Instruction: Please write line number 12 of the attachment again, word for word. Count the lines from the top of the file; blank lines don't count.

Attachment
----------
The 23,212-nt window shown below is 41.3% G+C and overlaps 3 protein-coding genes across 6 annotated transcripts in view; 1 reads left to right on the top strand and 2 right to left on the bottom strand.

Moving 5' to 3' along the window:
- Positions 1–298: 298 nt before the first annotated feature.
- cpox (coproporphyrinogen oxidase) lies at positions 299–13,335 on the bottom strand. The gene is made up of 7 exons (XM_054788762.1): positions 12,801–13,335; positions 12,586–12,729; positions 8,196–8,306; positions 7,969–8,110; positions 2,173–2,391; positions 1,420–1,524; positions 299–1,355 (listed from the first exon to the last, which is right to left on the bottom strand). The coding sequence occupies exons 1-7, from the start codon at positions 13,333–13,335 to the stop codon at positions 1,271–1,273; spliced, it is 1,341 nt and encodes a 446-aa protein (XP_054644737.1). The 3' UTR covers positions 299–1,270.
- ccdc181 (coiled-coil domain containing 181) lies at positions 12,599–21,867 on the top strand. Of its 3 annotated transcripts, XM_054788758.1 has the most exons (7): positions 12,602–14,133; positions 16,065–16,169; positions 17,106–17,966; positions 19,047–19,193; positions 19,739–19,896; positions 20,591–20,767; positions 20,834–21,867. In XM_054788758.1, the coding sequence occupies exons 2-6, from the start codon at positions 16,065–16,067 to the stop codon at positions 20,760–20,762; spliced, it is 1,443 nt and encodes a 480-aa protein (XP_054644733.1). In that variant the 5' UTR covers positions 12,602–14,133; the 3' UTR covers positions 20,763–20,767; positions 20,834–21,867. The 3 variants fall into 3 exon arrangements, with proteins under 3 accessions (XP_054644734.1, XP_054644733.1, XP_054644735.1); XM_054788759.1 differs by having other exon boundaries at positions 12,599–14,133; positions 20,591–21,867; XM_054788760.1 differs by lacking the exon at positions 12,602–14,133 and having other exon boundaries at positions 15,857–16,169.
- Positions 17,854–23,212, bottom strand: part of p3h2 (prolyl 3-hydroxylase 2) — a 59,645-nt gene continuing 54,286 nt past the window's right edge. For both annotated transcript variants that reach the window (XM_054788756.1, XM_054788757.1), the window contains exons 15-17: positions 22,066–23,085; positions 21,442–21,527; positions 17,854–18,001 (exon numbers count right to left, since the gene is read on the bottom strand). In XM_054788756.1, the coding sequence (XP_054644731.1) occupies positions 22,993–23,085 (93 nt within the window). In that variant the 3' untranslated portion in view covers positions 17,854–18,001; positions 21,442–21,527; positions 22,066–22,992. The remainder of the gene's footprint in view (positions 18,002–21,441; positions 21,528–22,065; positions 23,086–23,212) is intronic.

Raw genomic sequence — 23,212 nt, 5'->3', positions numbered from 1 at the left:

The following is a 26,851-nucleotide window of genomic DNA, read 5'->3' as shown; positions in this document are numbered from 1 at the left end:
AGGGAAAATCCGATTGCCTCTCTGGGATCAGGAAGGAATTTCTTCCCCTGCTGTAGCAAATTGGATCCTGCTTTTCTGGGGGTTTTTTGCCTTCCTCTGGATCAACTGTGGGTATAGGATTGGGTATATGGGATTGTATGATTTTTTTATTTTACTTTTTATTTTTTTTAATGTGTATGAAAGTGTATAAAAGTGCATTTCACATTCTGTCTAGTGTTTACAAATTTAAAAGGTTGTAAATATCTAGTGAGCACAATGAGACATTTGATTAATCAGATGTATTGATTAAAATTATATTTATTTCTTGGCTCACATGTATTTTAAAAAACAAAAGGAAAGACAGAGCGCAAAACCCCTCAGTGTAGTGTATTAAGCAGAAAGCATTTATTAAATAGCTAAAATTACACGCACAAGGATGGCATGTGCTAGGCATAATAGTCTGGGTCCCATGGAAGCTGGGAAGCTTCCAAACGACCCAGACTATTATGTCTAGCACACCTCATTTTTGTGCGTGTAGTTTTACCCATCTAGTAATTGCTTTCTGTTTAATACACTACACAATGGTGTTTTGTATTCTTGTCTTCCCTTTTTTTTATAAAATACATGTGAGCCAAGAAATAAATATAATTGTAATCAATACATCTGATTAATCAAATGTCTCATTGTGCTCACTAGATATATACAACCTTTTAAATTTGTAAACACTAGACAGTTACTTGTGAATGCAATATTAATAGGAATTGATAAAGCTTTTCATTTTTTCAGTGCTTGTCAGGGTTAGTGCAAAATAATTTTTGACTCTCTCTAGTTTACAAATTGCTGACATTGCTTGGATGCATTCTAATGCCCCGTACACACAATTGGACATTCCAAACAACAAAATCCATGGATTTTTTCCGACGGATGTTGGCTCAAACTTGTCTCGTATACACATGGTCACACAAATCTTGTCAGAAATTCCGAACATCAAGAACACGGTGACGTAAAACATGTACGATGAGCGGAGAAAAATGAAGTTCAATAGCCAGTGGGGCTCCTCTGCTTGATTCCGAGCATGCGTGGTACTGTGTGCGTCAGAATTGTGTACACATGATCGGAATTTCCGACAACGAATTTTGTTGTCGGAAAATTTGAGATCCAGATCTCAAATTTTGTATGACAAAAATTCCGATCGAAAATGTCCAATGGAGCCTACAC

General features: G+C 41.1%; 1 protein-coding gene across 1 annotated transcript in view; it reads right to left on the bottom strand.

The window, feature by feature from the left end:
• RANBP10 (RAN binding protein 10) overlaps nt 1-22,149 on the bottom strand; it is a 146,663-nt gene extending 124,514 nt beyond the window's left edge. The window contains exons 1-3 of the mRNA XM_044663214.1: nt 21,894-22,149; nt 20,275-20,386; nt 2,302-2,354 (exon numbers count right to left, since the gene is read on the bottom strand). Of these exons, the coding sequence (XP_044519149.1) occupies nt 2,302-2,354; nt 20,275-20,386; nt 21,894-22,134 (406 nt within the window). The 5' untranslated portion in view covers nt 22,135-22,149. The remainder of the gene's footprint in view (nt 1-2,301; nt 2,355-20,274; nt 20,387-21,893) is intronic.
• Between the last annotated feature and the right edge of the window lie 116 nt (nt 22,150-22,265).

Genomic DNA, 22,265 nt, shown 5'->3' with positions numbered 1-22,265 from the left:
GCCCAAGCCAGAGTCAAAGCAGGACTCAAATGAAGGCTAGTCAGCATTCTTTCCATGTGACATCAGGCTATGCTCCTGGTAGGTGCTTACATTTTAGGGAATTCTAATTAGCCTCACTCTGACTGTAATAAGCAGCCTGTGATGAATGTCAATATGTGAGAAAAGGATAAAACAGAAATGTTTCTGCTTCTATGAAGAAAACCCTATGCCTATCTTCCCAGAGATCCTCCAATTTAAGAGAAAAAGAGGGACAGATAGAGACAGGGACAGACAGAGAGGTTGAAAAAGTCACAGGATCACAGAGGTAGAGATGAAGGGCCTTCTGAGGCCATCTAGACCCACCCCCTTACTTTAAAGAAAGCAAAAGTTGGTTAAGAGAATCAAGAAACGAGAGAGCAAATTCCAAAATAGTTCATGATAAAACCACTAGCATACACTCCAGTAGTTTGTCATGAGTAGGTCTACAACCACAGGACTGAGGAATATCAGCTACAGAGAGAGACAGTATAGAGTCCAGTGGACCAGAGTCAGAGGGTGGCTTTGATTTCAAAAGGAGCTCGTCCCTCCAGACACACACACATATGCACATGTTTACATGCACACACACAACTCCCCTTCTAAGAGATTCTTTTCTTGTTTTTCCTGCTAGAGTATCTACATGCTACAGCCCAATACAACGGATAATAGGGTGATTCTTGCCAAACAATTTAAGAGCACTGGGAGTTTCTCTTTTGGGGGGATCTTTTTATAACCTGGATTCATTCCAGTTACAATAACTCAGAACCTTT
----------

• RANBP10 (RAN binding protein 10) overlaps nt 1-22,149 on the bottom strand; it is a 146,663-nt gene extending 124,514 nt beyond the window's left edge. The window contains exons 1-3 of the mRNA XM_044663214.1: nt 21,894-22,149; nt 20,275-20,386; nt 2,302-2,354 (exon numbers count right to left, since the gene is read on the bottom strand). Of these exons, the coding sequence (XP_044519149.1) occupies nt 2,302-2,354; nt 20,275-20,386; nt 21,894-22,134 (406 nt within the window). The 5' untranslated portion in view covers nt 22,135-22,149. The remainder of the gene's footprint in view (nt 1-2,301; nt 2,355-20,274; nt 20,387-21,893) is intronic.